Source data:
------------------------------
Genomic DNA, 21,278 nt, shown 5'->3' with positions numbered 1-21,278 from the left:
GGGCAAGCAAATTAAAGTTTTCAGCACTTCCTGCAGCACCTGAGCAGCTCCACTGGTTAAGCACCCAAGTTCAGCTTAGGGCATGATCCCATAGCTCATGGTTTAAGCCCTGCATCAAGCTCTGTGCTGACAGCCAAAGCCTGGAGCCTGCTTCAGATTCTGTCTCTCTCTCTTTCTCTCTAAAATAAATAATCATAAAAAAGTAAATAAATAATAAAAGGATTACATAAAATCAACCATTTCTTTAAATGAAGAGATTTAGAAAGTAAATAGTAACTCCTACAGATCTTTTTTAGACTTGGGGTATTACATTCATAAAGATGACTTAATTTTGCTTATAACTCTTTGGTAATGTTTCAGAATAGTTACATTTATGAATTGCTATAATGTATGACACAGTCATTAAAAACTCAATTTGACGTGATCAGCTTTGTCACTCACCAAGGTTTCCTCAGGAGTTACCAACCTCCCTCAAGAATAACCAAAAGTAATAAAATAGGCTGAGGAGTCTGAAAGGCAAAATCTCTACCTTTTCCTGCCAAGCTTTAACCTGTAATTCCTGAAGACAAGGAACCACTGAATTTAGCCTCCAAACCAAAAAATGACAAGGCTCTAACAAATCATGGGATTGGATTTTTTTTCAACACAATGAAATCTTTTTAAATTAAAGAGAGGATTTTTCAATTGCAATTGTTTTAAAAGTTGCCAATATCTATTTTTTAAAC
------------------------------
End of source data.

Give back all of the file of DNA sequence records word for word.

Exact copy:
Genomic DNA, 21,278 nt, shown 5'->3' with positions numbered 1-21,278 from the left:
GGGCAAGCAAATTAAAGTTTTCAGCACTTCCTGCAGCACCTGAGCAGCTCCACTGGTTAAGCACCCAAGTTCAGCTTAGGGCATGATCCCATAGCTCATGGTTTAAGCCCTGCATCAAGCTCTGTGCTGACAGCCAAAGCCTGGAGCCTGCTTCAGATTCTGTCTCTCTCTCTTTCTCTCTAAAATAAATAATCATAAAAAAGTAAATAAATAATAAAAGGATTACATAAAATCAACCATTTCTTTAAATGAAGAGATTTAGAAAGTAAATAGTAACTCCTACAGATCTTTTTTAGACTTGGGGTATTACATTCATAAAGATGACTTAATTTTGCTTATAACTCTTTGGTAATGTTTCAGAATAGTTACATTTATGAATTGCTATAATGTATGACACAGTCATTAAAAACTCAATTTGACGTGATCAGCTTTGTCACTCACCAAGGTTTCCTCAGGAGTTACCAACCTCCCTCAAGAATAACCAAAAGTAATAAAATAGGCTGAGGAGTCTGAAAGGCAAAATCTCTACCTTTTCCTGCCAAGCTTTAACCTGTAATTCCTGAAGACAAGGAACCACTGAATTTAGCCTCCAAACCAAAAAATGACAAGGCTCTAACAAATCATGGGATTGGATTTTTTTTCAACACAATGAAATCTTTTTAAATTAAAGAGAGGATTTTTCAATTGCAATTGTTTTAAAAGTTGCCAATATCTATTTTTTAAAC